Words Hard to Work with

The Ragtag Daily Prompt word today is Imperceptible.

This is an interesting word, but a poor choice for a writer’s tool box. Imperceptible means not perceived, neither by the senses — like something no one can see, smell, hear or feel — nor by the understanding. Something sort of “not-there-but-hovering somewhere-awaiting-some-reveal.”

It’s a word writers tend to work around somehow, seeing they have to show in some way, or let their character sense, the emotion or object. Our hero can’t go out in the rain and not see, smell, hear, or feel it, and still somehow know that it’s raining. Likewise they can’t sense a frown or a sneering tone. So authors are inclined to tack “barely” and “almost” onto the word:

 “We expect you gone by sundown, stranger.” Kid Goodson caught the almost imperceptible menace in Black Bart’s tone.
A frown, barely perceptible, darkened the Kid’s brow. “I’m not leaving until I find out what I want to know.” He tossed the bartender two silver dollars and walked out. His ear caught the almost imperceptible sigh of Sally Saloon-Wench.

The thing is, if no one perceives the whatever, there’s not much point in mentioning it, either, unless as a narrator-to-reader aside:

 Indignation, as yet imperceptible to Kid Goodson, was simmering in the bosoms of the town folks. Looks were exchanged and heads silently shook as unspoken sentiments were shared by the listeners. They weren’t going to stand for a show-down in their streets.

No, imperceptible isn’t a word story writers are apt to employ very often. News commentators, on the other hand, may use it at times.

Initially the jury seemed completely swayed by Slick Lawyer’s defense presentation, but at some point an imperceptible shift took place. When the jurors returned from deliberation the defense was shocked to hear their unanimous. “We find the defendant guilty as charged.”

 “While Governor Lord ruled the state, the majority of voters seemed quite content to let him. However, when his successor Tyson Rant took office, an imperceptible grassroots discontent soon began to make itself felt.”

Like smouldering coals, feelings aren’t usually unperceived for very long. Sooner or later Ty Rant is going to see signs of that grassroots discontent.
 “One day the Governor found a dozen dead ducks on his doorstep. The next day university students staged a sit-in on his lawn. A week later farmers blockaded his driveway with hay bales while old ladies carried protest signs and boys pelted his house with rotten tomatoes.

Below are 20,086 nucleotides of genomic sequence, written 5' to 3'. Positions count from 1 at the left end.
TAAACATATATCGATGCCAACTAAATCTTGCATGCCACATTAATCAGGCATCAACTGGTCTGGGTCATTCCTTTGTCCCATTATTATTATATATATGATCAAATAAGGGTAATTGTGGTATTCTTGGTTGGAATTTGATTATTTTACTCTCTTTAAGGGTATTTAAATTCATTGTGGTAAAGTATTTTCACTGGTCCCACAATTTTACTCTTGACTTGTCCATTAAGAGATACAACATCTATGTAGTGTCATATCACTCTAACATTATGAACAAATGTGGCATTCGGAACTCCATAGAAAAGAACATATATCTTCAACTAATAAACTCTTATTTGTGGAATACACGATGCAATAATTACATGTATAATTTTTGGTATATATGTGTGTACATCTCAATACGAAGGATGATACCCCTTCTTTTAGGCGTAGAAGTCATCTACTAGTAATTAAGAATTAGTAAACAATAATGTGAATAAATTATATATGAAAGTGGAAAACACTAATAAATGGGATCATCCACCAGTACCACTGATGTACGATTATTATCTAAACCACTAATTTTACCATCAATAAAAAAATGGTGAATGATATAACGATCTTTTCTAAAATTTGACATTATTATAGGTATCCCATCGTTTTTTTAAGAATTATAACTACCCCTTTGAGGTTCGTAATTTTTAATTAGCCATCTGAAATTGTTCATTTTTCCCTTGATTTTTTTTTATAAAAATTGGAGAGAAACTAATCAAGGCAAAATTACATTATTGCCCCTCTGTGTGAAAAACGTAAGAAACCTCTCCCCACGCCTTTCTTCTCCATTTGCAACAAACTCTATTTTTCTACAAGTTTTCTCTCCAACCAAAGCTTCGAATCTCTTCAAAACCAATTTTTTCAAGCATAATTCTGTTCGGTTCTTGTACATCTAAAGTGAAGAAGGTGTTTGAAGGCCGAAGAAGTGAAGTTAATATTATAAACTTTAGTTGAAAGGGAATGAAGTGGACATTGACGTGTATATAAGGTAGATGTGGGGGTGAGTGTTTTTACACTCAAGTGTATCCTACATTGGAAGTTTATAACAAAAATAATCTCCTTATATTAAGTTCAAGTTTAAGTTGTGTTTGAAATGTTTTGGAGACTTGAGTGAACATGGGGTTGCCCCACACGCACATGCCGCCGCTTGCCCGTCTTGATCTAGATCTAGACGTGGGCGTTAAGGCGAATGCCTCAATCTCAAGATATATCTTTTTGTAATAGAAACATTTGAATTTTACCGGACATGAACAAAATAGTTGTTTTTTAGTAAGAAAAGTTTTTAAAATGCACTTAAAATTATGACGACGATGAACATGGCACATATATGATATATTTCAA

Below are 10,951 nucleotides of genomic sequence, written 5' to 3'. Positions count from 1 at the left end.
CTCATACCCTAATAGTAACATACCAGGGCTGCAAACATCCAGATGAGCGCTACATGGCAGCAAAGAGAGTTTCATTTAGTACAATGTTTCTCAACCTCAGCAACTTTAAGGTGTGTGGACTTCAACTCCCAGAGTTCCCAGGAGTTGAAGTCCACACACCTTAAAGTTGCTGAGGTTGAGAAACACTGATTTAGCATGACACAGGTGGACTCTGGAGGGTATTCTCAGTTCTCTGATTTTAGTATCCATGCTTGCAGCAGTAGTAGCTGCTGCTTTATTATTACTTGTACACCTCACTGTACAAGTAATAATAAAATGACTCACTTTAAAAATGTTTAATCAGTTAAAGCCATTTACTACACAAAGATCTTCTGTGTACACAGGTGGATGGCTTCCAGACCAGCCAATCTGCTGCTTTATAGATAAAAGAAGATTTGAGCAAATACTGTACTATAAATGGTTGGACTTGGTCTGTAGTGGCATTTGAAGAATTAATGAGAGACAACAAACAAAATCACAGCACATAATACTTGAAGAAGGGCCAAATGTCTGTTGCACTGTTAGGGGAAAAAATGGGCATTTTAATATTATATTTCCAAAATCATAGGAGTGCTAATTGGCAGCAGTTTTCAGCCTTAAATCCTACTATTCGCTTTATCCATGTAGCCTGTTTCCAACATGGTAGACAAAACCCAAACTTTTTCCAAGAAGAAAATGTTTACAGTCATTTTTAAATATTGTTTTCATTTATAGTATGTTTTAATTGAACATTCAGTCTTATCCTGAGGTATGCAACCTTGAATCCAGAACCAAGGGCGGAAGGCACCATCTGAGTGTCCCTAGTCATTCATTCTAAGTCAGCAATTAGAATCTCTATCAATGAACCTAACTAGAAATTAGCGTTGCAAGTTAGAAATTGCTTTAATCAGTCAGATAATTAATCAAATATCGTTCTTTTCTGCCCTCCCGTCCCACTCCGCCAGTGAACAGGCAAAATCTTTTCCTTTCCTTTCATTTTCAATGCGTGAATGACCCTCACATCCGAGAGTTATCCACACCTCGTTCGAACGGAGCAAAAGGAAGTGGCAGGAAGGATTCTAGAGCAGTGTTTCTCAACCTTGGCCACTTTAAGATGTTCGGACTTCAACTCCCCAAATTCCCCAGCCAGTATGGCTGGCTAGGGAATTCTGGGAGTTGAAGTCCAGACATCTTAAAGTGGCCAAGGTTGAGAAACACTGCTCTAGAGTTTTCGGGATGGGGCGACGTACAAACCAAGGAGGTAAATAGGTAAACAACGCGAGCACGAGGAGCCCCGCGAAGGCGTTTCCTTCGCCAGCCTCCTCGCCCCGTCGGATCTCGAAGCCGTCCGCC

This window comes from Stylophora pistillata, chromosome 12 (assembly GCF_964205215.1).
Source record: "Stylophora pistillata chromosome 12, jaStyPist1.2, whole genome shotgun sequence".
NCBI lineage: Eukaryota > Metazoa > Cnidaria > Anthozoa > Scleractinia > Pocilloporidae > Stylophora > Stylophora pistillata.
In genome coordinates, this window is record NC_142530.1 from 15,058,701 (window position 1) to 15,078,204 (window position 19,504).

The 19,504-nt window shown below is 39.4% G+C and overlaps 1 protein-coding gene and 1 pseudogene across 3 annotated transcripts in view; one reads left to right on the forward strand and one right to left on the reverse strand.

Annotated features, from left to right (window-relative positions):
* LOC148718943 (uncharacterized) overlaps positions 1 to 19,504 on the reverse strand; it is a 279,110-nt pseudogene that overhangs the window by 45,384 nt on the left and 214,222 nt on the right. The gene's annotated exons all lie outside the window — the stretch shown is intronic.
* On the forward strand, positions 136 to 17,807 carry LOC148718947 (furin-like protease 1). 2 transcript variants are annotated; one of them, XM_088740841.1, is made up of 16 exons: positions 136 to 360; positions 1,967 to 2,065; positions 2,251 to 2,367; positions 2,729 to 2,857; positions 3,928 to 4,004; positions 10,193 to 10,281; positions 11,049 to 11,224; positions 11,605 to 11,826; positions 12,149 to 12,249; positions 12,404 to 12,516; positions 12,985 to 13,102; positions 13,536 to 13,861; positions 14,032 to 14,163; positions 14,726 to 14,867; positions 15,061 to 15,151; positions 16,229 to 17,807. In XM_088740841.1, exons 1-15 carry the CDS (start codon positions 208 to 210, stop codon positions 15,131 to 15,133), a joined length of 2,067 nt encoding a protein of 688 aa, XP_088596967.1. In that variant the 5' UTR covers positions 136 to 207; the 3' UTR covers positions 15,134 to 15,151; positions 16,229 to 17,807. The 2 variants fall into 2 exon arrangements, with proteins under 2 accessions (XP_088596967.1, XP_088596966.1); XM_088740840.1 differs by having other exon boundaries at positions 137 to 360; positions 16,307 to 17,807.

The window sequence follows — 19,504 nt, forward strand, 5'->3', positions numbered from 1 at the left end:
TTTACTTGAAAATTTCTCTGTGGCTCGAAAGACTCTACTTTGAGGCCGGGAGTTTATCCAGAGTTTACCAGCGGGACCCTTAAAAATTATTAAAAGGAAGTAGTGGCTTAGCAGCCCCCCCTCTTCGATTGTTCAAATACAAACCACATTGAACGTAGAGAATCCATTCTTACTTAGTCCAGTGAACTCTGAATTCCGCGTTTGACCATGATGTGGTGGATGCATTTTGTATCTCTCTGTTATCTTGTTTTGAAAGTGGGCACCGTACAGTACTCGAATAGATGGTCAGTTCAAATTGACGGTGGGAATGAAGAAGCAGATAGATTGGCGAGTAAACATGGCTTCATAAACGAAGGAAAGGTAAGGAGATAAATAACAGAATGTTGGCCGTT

“Slowly, almost imperceptibly, he became aware that his constituents just weren’t happy with him.”

And thus ends my discourse on this unusual word.

Weather and Words

I see that our prompt words today are FALLING, given us by Ragtag Daily Prompt, and NAIVE, from Word of the Day.

I’ve no problem responding to these, as snow started falling Sunday about 8pm — within a few hours we had a white blanket over our land — and I’m not naive enough to think this will soon disappear.

At first the snow was coming down more evenly, but later Sunday evening the wind picked up and we had near-blizzard conditions at times. We haven’t had much more snow, but yesterday’s and this morning’s weather continues with icy wind.

Merriam-Webster’s Word of the Day is LACKADAISICAL, an interesting word for sure. At least I always thought it meant something like HAPHAZARD, or lacking plan, order, or direction. Like my approach to cleaning: do a bit here, a bit there, a bit now, a bit then. It’s what this weather makes me feel like being. 

However, reading the definition I see that lackadaisical has come down from an old English expression, “Alack a day.” A “Woe is me!” type phrase. More like when you haven’t got the heart to start some project. Or when ice, snow, and wind rob you of the spirit or zest to go strolling or frolicking outdoors.

Speaking of spirit and zest, are you aware that NaNoWriMo starts in only three days? At 11:59 on October 31 writers all over the world will be taking their place at their computer to zealously power out their first session. The more laid-back writers will wait until first thing in the morning to begin the month-long writing jag.

Are you doing NaNoWriMo this year? Are you gathering facts, working on your outline, plot and resolution? I always get enthused and enjoy the challenge of Nanowrimo, but this year I’ve decided to rather do my own marathon in November. I’m calling it ATCUSS: A Total Clean-Up of my Sewing Space. “Mend it, sew it, finish it, or out with it” will be my motto this month.

Unlike Nano participants, I set my own rules for ATCUSS and can start today. My sewing room tends to be a catch-all —“just until I can take care of this.” You know how that goes, right? Well, I’ve learned that having a cluttered work space is depressing and contributes to a lackadaisical approach to any project, so yesterday I took care of the clean laundry and ironing the sewing room been catching for the last two weeks.

If you’re doing NanoWriMo or some other special project this coming month, I do wish you the Passion, Fervor, Ardor, Enthusiasm and Zeal to establish and carry out your game plan. According to Merriam-Webster, these words ” mean intense emotion compelling action.” You can wish me the same as I begin my project.